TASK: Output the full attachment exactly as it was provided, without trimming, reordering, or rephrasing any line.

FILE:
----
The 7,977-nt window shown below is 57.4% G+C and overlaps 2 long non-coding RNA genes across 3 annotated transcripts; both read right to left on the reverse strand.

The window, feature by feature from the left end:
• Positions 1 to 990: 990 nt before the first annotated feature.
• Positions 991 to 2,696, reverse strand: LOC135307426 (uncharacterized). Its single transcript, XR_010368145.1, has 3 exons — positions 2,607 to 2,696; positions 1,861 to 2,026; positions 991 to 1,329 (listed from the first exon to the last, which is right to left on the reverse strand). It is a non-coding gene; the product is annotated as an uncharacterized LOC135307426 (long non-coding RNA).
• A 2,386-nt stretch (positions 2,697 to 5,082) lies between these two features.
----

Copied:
The 7,977-nt window shown below is 57.4% G+C and overlaps 2 long non-coding RNA genes across 3 annotated transcripts; both read right to left on the reverse strand.

The window, feature by feature from the left end:
• Positions 1 to 990: 990 nt before the first annotated feature.
• Positions 991 to 2,696, reverse strand: LOC135307426 (uncharacterized). Its single transcript, XR_010368145.1, has 3 exons — positions 2,607 to 2,696; positions 1,861 to 2,026; positions 991 to 1,329 (listed from the first exon to the last, which is right to left on the reverse strand). It is a non-coding gene; the product is annotated as an uncharacterized LOC135307426 (long non-coding RNA).
• A 2,386-nt stretch (positions 2,697 to 5,082) lies between these two features.